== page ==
The US has paused its effort to train moderate Syrian rebels, instead focusing on providing equipment and weapons to “vetted” rebel leaders, officials said Oct. 9. Defense Secretary Ash Carter said in a statement the shift will “increase the combat power of counter-ISIL forces.” The $500 million effort to train Syrian rebels has largely failed, training a small number of fighters, with some of them turning weapons over to al Qae?da-affiliated groups. “The previous program did not succeed, there’s no question about that,” Rep. Adam Smith (D-Wash.), ranking member of the House Armed Services Committee, said at a Military Reporters and Editors conference in Washington, D.C., on Friday. Pentagon Press Secretary Peter Cook said in a statement the US will still provide air support as the Syrian rebels fight ISIL, but the direct training will be paused. Christine Wormuth, undersecretary of defense for policy, said in an Oct. 9 conference call that the move is to “build on what has worked.” The US will evaluate leaders of rebel groups, instead of individual fighters, to decide who can receive US assistance. The “pause” is not a final end to the training effort, but instead marks a necessary adjustment to focus on what does work in Syria, said Ben Rhodes, White House deputy national security adviser, in the call. Smith said the US now will likely work with Kurdish forces and others in the region to defeat ISIS. “It’s going to be a long haul,” Smith said, noting that the Syrian president cannot be removed immediately because ISIS would likely step in to fill the power vacuum.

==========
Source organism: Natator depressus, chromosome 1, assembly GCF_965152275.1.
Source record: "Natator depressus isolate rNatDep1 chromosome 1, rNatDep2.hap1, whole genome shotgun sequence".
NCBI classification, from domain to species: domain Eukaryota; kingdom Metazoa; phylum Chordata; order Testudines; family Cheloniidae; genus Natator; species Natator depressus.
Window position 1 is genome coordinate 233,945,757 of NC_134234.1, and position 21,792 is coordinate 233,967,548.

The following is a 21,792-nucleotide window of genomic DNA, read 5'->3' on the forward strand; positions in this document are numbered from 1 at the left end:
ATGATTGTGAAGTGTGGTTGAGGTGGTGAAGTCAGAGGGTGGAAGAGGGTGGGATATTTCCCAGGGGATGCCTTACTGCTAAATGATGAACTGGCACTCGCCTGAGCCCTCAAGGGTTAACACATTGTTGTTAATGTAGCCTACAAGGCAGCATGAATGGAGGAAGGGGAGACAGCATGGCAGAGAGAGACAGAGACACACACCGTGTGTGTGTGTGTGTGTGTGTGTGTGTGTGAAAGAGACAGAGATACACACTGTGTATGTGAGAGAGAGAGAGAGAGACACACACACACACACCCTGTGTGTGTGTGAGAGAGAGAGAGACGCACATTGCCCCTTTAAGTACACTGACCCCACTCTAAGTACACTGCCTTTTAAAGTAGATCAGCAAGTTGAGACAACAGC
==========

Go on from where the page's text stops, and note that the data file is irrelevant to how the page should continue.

Rumored cuts to the F-35 from the fiscal 2025 defense budget—six from Air Force plans—would not be offset by recent Foreign Military Sales, and will disrupt ongoing Lot 19 negotiations, Pentagon and industry sources said.